TELOS can have different senses, depending on context. Here's some material I once worked up, but have not confirmed its veracity since. However, I think what I'm posting is accurate:
For TELOS (i.e., end), see the following uses:
1 Cor. 1:8 who shall also confirm you to the end, blameless in the
day of our Lord Jesus Christ.
1 Cor. 10:11 Now these things happened to them as an example, and
they were written for our instruction, upon whom the ends of the
ages have come.
1 Cor. 15:24 then comes the end, when He delivers up the kingdom to
the God and Father, when He has abolished all rule and all authority
2 Cor. 1:13 For we write nothing else to you than what you read and
understand, and I hope you will understand until the end;
2 Cor. 3:13 and are not as Moses, who used to put a veil over his
face that the sons of Israel might not look intently at the end of
what was fading away.
2 Cor. 11:15 Therefore it is not surprising if his servants also
disguise themselves as servants of righteousness; whose end shall be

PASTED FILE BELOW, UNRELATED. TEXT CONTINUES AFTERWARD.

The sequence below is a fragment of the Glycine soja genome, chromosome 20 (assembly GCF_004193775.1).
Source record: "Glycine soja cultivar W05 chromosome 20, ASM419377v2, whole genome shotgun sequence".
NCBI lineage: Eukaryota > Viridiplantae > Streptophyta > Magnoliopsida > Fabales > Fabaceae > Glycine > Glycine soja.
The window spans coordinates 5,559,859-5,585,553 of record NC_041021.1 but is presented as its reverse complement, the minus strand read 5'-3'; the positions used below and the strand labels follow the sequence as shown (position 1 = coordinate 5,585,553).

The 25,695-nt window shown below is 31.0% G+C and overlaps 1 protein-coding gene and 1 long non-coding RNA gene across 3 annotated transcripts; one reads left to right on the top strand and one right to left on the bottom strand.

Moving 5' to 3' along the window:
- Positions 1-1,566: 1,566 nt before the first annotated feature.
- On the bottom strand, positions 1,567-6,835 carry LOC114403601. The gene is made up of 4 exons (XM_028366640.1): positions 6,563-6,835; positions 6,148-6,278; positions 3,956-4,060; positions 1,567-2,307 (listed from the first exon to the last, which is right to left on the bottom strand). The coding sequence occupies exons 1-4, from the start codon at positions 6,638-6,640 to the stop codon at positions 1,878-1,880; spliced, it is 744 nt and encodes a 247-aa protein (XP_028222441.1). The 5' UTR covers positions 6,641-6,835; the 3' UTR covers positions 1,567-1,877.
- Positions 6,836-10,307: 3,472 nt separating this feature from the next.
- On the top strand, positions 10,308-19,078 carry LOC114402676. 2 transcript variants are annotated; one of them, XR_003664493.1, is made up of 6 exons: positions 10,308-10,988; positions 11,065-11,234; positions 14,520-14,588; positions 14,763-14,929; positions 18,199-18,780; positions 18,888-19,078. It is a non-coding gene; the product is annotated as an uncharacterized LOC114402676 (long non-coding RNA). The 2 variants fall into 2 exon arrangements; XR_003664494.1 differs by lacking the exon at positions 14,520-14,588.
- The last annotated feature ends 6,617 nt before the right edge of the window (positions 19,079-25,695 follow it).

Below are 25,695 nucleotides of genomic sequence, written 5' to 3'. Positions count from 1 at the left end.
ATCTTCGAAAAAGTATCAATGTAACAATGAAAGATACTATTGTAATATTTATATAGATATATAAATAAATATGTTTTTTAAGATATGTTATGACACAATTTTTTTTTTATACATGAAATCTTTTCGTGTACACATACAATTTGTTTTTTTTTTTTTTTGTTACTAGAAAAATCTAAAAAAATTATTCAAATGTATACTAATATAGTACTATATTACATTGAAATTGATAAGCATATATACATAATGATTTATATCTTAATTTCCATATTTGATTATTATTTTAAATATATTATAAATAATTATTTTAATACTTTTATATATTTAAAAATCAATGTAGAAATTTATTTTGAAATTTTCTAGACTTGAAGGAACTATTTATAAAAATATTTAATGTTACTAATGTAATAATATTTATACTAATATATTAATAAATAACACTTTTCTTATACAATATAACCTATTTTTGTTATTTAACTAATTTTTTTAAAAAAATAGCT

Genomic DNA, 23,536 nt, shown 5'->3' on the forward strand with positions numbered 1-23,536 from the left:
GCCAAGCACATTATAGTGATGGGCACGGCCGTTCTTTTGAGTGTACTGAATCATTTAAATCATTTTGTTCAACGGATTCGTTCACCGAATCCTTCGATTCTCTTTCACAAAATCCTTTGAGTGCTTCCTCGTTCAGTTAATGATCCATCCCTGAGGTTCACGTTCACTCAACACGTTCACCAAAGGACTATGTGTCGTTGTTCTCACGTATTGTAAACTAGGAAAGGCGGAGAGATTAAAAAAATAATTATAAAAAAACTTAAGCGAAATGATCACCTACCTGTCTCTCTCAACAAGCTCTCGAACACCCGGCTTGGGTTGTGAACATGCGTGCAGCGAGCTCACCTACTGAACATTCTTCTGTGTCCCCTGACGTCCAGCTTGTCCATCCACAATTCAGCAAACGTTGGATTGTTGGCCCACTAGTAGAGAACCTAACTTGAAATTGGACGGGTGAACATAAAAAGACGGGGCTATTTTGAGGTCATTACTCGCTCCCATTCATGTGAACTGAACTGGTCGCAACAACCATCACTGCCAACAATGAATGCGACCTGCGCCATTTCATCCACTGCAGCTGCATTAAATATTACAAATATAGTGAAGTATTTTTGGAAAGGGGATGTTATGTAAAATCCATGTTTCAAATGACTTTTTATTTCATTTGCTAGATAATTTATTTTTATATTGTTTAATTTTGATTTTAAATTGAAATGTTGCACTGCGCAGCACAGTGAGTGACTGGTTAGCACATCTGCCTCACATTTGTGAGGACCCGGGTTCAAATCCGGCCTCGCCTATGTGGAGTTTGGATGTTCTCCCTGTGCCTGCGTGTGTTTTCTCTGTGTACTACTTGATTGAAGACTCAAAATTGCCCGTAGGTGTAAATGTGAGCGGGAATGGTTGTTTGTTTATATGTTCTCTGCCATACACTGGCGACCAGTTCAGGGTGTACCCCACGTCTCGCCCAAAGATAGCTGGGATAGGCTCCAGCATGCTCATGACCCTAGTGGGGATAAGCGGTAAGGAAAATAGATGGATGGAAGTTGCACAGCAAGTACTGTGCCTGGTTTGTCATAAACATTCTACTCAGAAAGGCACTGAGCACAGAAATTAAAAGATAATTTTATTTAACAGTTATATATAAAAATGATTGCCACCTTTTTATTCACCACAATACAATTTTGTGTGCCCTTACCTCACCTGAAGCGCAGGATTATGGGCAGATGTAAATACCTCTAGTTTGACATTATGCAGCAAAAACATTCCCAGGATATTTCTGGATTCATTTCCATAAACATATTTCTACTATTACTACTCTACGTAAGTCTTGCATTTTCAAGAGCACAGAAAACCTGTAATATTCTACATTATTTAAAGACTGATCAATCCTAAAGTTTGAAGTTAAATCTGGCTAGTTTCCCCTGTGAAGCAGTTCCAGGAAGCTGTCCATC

according to their deeds.
Concerning Eph. 2:14-15:
The International Critical Commentary on Ephesians and Colossians (T.K. Abbott) has this to say:
"The Mosaic law as such, not merely certain aspects of
it, has come to an end in Christ. He is the 'end of
the law,' Rom 10:4. Faith having come, we are no
longer hUPO PAIDAGWGON" (page 64).
"NOMOS here is not to be limited to the ceremonial
law; there is nothing in the connexion to show such a
limitation, which on the contrary, would make the
statement very weak . . . The moral law retains its
obligation, not, however, because the Jewish law is
only partially annulled, but because its obligation
was independent of the law and universal (Rom 2:14)"
Christ could be "goal" (TELOS) of the Law, though I have always construed TELOS here [Rom. 10:4) to mean "termination" or "cessation." BDAG lists Rom 10:4 under this sense, but reports that TELOS in 10:4 could possibly mean "goal." I favor "cessation" in view of the immediate context and the discourse features of Romans. For instance, Rom 10:5-6 states that the man who "has done the righteousness of the Law will live by it." Paul then makes a contrast in 10:6 when he employs the adversative particle DE ("but"). He then goes on to juxtapose righteousness emanating from the Law with righteousness emanating from faith. He concludes: "For with the heart one exercises faith for
righteousness, but with the mouth one makes public declaration for salvation."
Additionally, he writes in Rom 8:7, "The minding of the flesh means enmity
with God, for it is not under subjection to the law of God, nor, in fact, can
it be." Cf. Rom 7:1-11.